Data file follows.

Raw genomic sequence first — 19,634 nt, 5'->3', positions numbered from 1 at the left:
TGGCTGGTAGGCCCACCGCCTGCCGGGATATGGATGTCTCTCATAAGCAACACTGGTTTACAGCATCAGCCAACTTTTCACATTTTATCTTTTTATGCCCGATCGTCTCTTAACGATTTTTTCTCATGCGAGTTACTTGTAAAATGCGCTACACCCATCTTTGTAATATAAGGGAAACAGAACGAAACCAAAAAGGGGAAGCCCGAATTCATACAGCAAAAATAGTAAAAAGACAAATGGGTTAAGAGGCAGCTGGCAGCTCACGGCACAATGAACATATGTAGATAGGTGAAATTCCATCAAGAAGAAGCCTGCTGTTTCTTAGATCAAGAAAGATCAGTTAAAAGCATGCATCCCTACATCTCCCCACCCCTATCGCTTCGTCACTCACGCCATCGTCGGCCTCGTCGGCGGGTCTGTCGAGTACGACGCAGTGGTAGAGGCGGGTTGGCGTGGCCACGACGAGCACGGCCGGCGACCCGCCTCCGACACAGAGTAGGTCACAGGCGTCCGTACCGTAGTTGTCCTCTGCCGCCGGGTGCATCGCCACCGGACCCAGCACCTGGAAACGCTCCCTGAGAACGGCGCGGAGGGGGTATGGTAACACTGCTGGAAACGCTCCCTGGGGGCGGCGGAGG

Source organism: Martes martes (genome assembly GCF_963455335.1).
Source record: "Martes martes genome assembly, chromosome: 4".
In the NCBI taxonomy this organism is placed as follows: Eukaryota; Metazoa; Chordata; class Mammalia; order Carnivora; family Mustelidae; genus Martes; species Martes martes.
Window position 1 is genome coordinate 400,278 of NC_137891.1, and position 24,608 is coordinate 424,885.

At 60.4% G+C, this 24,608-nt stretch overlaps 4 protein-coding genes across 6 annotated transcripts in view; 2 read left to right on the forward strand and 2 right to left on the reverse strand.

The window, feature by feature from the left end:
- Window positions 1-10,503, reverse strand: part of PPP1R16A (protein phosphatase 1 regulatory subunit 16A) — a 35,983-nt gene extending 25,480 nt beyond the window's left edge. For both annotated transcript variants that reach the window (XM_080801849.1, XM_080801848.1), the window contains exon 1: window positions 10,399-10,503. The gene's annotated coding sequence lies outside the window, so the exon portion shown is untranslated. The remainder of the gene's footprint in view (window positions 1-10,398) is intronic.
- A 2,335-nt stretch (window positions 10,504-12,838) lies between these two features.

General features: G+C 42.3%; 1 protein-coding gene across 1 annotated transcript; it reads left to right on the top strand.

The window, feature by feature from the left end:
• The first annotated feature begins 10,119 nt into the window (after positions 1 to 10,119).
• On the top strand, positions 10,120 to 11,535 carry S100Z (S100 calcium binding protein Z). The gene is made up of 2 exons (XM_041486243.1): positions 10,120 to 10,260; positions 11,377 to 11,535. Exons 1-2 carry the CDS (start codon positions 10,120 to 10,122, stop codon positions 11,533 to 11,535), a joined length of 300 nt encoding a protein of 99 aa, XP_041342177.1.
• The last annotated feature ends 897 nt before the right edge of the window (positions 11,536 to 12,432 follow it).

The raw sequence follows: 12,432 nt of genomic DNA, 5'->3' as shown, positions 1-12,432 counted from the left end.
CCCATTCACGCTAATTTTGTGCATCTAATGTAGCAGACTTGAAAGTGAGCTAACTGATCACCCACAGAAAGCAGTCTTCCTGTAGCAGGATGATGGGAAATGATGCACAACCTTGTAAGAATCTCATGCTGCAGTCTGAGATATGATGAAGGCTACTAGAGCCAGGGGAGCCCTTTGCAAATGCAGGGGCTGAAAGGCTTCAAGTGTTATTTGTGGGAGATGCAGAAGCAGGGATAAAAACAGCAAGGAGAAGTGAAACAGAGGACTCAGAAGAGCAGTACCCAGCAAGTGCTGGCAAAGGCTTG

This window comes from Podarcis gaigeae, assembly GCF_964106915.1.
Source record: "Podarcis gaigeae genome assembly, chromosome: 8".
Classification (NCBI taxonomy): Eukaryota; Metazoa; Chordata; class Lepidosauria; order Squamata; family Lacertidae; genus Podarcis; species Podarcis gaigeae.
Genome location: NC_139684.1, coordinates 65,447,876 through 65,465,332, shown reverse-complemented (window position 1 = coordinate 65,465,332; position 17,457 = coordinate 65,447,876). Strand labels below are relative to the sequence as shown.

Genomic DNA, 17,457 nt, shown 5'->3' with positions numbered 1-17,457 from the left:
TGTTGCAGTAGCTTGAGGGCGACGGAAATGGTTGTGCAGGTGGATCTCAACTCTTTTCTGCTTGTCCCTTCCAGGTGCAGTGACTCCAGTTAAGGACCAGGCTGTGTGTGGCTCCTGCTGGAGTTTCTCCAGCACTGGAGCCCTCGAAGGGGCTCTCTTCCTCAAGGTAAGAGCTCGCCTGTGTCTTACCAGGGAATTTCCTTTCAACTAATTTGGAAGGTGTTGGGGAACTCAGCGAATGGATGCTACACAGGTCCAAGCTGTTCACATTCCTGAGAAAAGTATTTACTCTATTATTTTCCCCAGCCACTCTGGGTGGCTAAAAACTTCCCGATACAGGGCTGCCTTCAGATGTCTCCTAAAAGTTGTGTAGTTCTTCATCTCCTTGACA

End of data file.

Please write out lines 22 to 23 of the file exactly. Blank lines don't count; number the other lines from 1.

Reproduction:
Genomic DNA, 17,457 nt, shown 5'->3' with positions numbered 1-17,457 from the left:
TGTTGCAGTAGCTTGAGGGCGACGGAAATGGTTGTGCAGGTGGATCTCAACTCTTTTCTGCTTGTCCCTTCCAGGTGCAGTGACTCCAGTTAAGGACCAGGCTGTGTGTGGCTCCTGCTGGAGTTTCTCCAGCACTGGAGCCCTCGAAGGGGCTCTCTTCCTCAAGGTAAGAGCTCGCCTGTGTCTTACCAGGGAATTTCCTTTCAACTAATTTGGAAGGTGTTGGGGAACTCAGCGAATGGATGCTACACAGGTCCAAGCTGTTCACATTCCTGAGAAAAGTATTTACTCTATTATTTTCCCCAGCCACTCTGGGTGGCTAAAAACTTCCCGATACAGGGCTGCCTTCAGATGTCTCCTAAAAGTTGTGTAGTTCTTCATCTCCTTGACA